*Registering cats over 6 months of age, having no more than two domestic cats per household without a permit, microchipping and desexing (unless a registered breeder) cats over 6 months of age, containing cats within property boundaries, and not feeding stray cats.

Image credit: sharloch on Flickr


Different methods will be used to remove feral cats versus stray cats. While stray cat management will be relatively straightforward; involving locating, trapping and handing over animals to the Bruny Island Cat Facility for processing, there are multiple steps involved in managing feral cats.

Feral cat removal will initially involve three trials aimed at improving the success rate of removal activities, comprising a Felixer trail, an infrared camera trail and a non-toxic bait trial. Each of these trials will be set up to assess the effectiveness and potential implications of different cat removal methods.


To better understand Eastern quolls – how they move through the landscape, the size of their territories and how these change across seasons – 20 animals will be fitted with GPS collars. The data coillected will help build a picture of how large their population is, and how they interact with feral cats (from the data obtained on the cat tracking project).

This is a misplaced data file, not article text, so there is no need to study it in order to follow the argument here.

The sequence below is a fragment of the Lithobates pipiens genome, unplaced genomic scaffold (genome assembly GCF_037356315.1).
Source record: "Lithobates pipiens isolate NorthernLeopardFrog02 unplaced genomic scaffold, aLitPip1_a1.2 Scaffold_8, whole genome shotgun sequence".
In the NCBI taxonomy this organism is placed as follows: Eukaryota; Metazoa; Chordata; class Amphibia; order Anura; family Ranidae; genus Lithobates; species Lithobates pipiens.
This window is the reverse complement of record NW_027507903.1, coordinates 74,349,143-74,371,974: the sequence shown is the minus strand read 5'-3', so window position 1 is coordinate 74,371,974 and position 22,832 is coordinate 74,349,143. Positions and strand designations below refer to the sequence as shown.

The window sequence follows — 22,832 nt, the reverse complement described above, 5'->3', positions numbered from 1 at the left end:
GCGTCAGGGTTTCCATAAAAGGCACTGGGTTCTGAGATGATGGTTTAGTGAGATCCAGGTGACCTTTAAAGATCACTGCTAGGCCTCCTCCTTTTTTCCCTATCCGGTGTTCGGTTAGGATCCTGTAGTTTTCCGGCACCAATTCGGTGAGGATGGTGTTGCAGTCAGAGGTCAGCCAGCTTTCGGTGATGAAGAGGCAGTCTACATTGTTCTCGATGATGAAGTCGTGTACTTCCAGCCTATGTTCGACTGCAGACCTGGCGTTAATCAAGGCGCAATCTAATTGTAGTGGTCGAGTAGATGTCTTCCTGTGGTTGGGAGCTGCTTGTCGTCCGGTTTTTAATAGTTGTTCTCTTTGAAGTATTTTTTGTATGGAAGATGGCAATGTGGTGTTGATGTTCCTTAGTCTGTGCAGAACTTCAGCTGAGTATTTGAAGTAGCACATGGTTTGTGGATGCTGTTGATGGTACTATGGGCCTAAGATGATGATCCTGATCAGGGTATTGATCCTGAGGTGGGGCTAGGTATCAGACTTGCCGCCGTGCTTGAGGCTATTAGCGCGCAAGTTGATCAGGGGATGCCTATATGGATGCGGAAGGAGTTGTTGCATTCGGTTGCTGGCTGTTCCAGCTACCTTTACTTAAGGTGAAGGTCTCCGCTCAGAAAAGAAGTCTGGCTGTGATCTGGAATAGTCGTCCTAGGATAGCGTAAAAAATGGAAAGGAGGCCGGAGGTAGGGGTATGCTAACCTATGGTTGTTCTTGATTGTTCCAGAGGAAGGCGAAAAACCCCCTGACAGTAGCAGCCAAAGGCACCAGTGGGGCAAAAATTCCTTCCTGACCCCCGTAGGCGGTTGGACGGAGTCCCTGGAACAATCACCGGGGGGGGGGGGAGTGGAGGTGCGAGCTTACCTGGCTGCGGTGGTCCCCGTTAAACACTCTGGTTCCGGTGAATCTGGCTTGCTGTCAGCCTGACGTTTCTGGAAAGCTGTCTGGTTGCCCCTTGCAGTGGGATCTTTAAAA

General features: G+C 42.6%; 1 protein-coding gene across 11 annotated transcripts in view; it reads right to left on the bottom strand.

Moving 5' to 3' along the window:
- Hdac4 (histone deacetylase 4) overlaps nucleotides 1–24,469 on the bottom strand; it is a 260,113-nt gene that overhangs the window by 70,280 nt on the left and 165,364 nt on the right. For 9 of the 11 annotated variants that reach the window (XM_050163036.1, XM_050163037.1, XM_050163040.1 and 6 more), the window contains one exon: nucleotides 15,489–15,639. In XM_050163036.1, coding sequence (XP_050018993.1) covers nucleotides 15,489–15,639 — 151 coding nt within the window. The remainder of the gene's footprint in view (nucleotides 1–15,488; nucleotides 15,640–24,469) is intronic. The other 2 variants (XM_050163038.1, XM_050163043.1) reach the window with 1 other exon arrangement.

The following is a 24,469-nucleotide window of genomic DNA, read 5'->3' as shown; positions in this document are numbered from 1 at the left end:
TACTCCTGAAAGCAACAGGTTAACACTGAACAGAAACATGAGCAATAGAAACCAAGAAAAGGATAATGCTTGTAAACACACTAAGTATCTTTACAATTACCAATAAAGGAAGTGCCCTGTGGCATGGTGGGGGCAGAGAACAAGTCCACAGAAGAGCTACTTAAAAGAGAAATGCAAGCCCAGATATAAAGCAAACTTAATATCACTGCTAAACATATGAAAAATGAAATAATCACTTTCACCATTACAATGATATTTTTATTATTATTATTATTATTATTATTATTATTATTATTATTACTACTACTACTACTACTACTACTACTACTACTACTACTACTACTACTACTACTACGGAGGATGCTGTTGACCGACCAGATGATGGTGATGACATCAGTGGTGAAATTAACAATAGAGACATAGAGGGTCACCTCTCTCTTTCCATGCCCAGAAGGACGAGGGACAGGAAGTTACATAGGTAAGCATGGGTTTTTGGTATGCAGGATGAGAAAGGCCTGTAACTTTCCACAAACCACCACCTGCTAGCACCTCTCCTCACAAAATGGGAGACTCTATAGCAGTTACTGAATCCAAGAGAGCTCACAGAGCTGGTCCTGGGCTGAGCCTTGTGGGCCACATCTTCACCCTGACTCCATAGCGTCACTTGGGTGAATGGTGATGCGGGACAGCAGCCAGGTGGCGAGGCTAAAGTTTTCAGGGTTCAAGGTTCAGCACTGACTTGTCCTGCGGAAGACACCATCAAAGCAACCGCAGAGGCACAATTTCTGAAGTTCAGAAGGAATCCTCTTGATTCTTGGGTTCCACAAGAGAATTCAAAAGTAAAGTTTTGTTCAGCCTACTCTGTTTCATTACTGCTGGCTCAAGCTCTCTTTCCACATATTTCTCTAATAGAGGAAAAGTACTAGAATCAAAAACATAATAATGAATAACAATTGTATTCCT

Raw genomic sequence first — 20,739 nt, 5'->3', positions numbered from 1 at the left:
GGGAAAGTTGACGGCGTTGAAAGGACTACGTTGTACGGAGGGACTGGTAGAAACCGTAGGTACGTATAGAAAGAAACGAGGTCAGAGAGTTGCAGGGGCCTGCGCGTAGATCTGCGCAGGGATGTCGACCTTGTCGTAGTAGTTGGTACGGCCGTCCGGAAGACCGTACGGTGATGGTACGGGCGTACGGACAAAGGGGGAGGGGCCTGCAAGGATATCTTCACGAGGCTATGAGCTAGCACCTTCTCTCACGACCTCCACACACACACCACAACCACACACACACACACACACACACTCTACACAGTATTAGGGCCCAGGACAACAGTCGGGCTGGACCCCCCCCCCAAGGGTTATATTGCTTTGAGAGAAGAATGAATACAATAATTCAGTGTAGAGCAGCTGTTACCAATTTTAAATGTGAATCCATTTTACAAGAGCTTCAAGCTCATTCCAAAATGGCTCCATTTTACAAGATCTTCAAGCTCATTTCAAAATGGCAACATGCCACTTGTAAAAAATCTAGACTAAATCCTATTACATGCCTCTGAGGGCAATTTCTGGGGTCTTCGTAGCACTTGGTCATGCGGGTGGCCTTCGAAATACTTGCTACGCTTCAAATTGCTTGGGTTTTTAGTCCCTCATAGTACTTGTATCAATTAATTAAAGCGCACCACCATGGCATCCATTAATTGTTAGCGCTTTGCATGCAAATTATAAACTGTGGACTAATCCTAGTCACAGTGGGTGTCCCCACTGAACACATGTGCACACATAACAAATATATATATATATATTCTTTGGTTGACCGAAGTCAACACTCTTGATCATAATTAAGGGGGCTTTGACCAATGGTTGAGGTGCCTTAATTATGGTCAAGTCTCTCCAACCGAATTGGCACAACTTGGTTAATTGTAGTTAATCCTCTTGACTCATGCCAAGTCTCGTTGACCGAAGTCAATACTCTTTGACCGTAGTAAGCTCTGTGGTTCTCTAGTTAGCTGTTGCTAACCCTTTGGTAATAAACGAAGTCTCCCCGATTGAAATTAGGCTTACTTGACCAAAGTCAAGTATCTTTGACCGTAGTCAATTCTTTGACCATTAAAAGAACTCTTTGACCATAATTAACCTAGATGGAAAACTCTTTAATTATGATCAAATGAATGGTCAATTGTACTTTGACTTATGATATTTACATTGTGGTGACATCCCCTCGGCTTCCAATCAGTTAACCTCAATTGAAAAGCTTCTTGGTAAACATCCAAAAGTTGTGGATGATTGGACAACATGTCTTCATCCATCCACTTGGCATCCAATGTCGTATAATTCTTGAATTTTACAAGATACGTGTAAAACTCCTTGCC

Five feral cats will also have GPS collars fitted to examine the interaction between them and Eastern quolls and gain insights into the interactions and impact of feral cats on quolls.


The trapping strategy used in Phase 1 of this project (“Progressing feral cat eradication on Bruny Island – a Threatened Species Strategy project”) will continue, with a focus on The Neck and Cape Queen Elizabeth at the seabird colonies (immediately following the departure of the birds), and across north Bruny. Cats that are captured will be taken to the Bruny Isand Cat Facilty for euthanising or used in the cat tracking work.

Shooting will be undertaken in pairs by Biosecurity Tasmania and Bruny Farming. It will be conducted each year at Cape Queen Elizabeth during summer when cats and seabirds are in the colony. Some of this work may be replaced by the use of Felixer traps, depending on the outcomes of further review.


Community engagement is an important part of this project, making sure all cat owners on Bruny Island are aware of the by-law and their obligations. An awareness campaign will help to spread the word through the community. The Bruny Island Cat Facility at Alonnah, jointly funded and managed by the Ten Lives Cat Centre and Kingborough Council, will be the ‘shop front’ for the project and facilitate community engagement (e.g. where community can bring stray and trapped feral cats). One on one engagement with cat owners will also be part of this project, and incentives such as on-island desexing, containment and rehoming services will be available.

Annual community forums will be organised to promote the project and address key issues and information that has been obtained during the project.